Mallards reproduce by group sex, with multiple males mating with a female against its will. This means that the common explanation of ornate birds evolving due to sexual selection isn’t applicable to them, so I’m curious why else they would evolve their green heads. Could it be a vestigial trait or are there any other explanations?
The simple answer, as suggested in the comments, is that mallards are generally monogamous, with extra-pair copulations occurring but not canceling out the pairing, and with the note that some extrapair copulations are initiated by the female, e.g. female mate choice:
Once females had paired, it was observed that there was a trend for females to have displayed only at higher ranking males than their eventual partner (Wilcoxon signed ranks test, T+ = 30, p =.07). Of 10 females, eight displayed at more than one male. Out of 97 pairing displays by these eight females, only two by the same female were directed at a lower ranking male. Both these occasions were when the female's partner had displayed with another female and were directed at the next highest ranking male.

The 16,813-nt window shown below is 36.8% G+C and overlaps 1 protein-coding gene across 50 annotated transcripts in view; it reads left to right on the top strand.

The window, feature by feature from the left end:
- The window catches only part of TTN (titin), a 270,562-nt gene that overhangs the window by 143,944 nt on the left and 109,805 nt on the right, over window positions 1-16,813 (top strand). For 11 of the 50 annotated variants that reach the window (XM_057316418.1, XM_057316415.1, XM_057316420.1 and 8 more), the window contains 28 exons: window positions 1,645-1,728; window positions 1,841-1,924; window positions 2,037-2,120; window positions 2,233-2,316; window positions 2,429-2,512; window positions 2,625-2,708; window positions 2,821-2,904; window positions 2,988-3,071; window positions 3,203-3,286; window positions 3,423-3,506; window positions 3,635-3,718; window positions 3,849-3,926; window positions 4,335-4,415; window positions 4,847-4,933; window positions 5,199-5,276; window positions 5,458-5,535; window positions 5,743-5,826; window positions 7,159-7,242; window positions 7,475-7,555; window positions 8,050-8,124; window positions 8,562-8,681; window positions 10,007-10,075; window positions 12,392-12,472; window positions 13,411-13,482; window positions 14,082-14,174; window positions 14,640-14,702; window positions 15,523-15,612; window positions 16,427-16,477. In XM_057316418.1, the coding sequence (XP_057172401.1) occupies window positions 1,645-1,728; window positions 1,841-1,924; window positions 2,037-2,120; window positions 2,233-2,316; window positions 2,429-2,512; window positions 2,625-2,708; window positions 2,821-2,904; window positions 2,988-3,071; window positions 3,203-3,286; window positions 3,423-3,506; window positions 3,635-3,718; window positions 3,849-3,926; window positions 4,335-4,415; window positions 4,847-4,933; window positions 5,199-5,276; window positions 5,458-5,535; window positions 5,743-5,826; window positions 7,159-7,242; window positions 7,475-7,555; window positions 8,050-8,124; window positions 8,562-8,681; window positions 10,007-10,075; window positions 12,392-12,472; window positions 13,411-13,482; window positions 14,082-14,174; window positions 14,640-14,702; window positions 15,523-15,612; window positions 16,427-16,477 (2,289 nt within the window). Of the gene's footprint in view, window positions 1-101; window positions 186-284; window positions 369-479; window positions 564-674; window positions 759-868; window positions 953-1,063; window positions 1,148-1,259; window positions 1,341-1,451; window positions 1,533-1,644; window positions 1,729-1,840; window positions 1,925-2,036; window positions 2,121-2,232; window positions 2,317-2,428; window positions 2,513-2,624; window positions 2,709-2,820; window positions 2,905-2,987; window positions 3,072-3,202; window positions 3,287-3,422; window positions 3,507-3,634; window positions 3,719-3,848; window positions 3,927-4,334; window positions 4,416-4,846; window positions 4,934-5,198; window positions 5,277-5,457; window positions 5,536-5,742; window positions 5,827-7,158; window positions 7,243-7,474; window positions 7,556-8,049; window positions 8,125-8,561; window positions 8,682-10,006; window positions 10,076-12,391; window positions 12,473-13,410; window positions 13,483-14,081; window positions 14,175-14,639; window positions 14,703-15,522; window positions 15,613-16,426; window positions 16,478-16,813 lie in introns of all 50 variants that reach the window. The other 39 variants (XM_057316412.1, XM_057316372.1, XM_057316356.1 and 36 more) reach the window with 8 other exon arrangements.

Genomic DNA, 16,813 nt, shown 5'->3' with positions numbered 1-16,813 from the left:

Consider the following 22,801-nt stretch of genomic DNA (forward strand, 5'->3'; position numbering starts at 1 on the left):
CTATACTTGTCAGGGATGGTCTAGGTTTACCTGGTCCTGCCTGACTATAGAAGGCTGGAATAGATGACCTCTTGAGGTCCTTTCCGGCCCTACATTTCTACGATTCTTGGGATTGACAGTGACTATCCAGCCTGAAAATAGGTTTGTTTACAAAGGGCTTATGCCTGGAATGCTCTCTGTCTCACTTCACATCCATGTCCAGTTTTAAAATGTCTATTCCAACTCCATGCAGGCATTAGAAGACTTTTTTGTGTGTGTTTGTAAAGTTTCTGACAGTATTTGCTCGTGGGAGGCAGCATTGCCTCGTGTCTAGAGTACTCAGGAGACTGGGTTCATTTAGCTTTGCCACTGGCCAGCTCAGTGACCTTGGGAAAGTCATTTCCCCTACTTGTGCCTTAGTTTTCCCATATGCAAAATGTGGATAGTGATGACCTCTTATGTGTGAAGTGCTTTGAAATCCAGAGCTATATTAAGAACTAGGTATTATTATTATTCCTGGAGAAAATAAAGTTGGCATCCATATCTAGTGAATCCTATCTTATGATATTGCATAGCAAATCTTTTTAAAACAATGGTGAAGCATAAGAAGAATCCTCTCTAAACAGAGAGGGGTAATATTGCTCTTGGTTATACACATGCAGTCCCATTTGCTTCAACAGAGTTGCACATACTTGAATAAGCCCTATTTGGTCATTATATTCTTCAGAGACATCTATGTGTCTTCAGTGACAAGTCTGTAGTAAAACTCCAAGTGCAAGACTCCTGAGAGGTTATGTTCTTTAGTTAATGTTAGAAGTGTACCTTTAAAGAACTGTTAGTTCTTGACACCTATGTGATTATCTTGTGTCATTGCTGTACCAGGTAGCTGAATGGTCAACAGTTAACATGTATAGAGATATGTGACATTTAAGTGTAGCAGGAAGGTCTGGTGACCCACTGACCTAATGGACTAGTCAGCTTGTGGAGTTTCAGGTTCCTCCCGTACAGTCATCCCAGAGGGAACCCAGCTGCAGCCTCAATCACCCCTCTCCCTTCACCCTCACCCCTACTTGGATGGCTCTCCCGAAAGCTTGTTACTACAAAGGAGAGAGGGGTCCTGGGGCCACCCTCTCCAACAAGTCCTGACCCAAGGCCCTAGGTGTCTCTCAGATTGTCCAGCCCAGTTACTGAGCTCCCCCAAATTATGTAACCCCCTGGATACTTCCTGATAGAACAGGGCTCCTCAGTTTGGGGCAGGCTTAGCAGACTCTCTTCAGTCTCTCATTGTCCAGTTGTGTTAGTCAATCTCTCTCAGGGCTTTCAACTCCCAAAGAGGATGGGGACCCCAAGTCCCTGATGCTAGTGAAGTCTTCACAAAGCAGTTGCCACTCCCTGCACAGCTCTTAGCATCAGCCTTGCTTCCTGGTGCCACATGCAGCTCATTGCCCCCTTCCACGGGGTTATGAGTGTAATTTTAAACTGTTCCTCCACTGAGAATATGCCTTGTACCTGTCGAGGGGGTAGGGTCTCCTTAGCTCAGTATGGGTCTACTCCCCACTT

"Ranking" was essentially how quickly a male got into a pair, and it was strongly associated to breeding plumage (Table 1 of the paper). The sample size is a bit low, admittedly, but I'm sure the references of this paper have more to say about pairing behavior.
However you feel about "ranking" males, which I personally have mixed feelings about, this seems like a pretty textbook case of sexual selection.